India is not, in fact, the “rape capital” of the world. There are many countries with worse rape statistics. In fact, India was not on any of the lists I found via Google. The USA, New Zealand, Sweden are all in the top 10, though; and South Africa seems to be almost in a class by itself. Here are some lists and you are welcome to Google “worldwide rape statistics” and see for yourself. The map below is the UN Police Reported Rape: A map:
There is a worldwide rape crisis, and it is not confined to the east, or to developing nations, or to “over there.” And that is what we should be focusing on.
Putting perception into perspective
While India certainly has its share of social problems and gender inequality, I think it’s important to put media sensationalizing into perspective; and also take into regard biases in the media. While foreign travellers in India are often uncomfortable, and usually suffer from Delhi-belly and overpaying for souvenirs and autorickshaw rides, etc., I don’t think they are more at risk for violence and/or rape than other countries. And USA Today agrees with me.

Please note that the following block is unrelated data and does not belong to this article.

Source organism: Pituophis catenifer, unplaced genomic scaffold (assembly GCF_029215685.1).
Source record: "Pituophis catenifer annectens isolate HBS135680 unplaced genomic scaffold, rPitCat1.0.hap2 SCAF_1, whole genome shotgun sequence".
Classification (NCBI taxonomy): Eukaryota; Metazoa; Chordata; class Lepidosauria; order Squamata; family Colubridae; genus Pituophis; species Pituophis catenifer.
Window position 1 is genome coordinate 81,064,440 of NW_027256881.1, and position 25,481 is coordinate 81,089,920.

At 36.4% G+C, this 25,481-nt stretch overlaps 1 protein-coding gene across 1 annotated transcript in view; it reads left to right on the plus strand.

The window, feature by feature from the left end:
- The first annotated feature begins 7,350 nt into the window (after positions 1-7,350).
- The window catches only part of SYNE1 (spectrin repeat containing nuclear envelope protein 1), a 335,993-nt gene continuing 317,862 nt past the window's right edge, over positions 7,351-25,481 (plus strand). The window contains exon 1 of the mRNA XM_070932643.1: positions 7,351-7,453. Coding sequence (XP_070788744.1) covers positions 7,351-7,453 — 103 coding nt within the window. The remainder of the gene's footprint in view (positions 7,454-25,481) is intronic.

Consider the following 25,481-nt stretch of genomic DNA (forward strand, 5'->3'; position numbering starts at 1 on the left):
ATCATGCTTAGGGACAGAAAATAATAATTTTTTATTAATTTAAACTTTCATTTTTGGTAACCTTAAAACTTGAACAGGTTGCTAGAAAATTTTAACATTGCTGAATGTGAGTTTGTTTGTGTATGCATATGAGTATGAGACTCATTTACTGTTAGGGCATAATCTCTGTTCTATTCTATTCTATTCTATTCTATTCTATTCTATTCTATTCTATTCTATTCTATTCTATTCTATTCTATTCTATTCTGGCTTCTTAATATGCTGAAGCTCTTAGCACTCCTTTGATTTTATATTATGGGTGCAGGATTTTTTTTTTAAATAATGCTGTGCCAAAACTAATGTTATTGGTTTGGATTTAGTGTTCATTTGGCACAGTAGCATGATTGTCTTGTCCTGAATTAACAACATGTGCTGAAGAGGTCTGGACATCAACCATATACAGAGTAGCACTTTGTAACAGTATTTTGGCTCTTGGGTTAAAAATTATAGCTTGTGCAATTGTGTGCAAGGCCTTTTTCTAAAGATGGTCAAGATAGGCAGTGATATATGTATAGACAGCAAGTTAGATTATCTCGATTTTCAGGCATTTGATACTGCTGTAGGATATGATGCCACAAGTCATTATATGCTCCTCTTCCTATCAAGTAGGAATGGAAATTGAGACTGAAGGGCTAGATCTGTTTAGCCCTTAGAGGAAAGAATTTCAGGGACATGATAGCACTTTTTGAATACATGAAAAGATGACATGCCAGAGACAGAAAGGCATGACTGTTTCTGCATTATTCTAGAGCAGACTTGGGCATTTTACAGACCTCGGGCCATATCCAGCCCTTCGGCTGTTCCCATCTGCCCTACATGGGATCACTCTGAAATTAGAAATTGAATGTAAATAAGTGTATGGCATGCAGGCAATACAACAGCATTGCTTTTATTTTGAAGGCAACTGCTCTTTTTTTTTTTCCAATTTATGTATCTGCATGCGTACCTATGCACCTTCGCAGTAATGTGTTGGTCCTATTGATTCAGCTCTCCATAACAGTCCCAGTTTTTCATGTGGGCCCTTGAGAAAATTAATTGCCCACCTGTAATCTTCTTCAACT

I did a quick search of articles about what countries are considered “the safest to travel in.” Some of the countries on these lists have, in fact high rape rates; and some score quite low on the happiness index.
For example, Sweden is on many lists of safe places to travel — and Sweden has a higher rate of rape, and a lower rate on the happiness index, than India:
In other words … there is reality, statistics, perception and media bias. All of these things need to be weighed and assessed; don’t believe everything you read.
I am not trying to defend India: I was horrified by the Delhi Gang Rape, and it played into my reasons for cutting my recent trip to India short. And my heart aches for the Swiss tourist who was recently raped while on what should have been an amazing adventure. India needs to address safety issues and attitudes toward women, among other things.
But in my experience, India is not the barbaric place the western media makes it out to be. I have travelled safely there for a total of 17 months over the past seven years. I was groped once in Old Delhi, and I have felt uncomfortable by some unwanted attention and especially staring. I had my telephone stolen from my purse by a group of women, who surrounded me at a temple in Mumbai. But I have never felt seriously threatened or really unsafe.
However, I am also cautious, I use common sense and I take a lot of preventative measures — and I encourage other women (and men) travellers to do the same.
Helping people travel safely
There has been some very active discussions on this subject on the Breathedreamgo Facebook page; and after some thought, I made this statement: